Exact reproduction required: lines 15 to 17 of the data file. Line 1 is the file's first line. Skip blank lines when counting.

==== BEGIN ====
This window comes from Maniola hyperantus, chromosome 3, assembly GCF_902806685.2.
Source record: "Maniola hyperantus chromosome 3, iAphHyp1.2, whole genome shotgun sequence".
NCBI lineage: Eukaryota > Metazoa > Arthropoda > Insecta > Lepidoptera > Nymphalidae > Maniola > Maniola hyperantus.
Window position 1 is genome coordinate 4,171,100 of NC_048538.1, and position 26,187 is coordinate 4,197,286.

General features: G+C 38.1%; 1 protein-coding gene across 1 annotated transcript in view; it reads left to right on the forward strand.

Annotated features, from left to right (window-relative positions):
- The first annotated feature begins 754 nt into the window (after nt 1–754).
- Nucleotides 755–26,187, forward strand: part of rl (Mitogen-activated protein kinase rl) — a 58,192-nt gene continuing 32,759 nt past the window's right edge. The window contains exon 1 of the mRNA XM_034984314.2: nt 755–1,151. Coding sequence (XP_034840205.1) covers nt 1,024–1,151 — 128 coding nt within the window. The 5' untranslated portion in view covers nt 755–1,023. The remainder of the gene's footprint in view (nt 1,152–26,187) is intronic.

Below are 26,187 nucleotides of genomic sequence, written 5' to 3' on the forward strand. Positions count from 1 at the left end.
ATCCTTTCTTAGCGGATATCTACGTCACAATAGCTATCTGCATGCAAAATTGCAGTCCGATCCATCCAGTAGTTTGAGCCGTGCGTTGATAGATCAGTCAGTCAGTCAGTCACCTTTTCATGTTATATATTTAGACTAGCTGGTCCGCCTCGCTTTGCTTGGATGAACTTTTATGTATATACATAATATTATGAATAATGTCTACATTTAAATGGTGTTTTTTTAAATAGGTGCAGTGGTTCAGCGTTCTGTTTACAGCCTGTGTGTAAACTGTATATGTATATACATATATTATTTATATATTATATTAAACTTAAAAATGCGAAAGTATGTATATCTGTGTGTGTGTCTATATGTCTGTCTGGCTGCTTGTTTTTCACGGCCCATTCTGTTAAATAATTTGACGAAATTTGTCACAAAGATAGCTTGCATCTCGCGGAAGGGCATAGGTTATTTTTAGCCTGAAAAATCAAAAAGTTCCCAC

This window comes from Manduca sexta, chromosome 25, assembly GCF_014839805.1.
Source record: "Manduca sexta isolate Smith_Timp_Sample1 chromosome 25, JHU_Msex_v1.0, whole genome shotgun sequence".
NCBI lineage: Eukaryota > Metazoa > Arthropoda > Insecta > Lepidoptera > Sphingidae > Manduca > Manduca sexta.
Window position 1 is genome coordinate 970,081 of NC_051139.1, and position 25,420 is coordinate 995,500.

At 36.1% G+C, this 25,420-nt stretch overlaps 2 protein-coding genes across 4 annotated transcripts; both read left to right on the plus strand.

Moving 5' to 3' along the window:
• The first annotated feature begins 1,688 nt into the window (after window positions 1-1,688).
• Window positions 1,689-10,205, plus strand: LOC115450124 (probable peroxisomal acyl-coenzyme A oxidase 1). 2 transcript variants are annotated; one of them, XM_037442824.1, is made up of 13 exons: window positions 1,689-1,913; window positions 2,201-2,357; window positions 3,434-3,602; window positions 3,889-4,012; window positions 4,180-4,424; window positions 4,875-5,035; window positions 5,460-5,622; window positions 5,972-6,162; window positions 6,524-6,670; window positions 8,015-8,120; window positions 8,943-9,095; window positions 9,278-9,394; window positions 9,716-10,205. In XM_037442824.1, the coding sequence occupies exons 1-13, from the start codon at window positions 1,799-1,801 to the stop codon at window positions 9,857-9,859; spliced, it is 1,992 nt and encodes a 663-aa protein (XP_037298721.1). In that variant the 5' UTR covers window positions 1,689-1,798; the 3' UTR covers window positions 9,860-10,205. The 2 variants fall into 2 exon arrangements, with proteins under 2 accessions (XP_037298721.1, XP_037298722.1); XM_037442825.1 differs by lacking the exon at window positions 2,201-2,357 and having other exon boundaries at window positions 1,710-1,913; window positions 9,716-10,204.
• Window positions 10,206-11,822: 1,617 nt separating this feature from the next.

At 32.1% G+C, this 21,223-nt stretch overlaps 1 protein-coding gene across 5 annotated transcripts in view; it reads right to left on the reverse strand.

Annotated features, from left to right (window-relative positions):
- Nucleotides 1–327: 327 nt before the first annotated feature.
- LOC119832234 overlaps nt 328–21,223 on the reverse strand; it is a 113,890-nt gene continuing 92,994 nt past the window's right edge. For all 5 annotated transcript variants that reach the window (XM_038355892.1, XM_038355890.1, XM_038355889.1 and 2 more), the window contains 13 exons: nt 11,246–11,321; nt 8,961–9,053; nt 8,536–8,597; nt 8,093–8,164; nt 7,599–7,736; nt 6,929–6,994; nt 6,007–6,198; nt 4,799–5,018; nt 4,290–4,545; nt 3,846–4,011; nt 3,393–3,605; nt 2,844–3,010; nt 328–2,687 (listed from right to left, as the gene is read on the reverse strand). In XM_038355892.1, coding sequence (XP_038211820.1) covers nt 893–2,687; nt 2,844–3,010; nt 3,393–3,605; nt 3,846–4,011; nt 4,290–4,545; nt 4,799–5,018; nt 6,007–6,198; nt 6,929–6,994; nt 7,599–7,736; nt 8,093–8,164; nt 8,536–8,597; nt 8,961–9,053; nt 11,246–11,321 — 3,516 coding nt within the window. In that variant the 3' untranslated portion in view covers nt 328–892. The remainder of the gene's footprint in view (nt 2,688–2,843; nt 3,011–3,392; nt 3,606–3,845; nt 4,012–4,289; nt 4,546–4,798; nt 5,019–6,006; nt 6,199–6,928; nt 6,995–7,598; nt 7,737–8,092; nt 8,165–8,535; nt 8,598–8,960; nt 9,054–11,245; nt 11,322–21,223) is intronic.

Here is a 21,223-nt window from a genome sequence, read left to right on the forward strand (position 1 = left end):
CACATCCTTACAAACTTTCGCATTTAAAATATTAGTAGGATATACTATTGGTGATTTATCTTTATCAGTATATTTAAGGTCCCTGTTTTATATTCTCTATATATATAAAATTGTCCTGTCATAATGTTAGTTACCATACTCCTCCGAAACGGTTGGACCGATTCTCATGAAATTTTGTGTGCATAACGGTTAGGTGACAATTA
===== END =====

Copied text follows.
At 36.1% G+C, this 25,420-nt stretch overlaps 2 protein-coding genes across 4 annotated transcripts; both read left to right on the plus strand.

Moving 5' to 3' along the window:
• The first annotated feature begins 1,688 nt into the window (after window positions 1-1,688).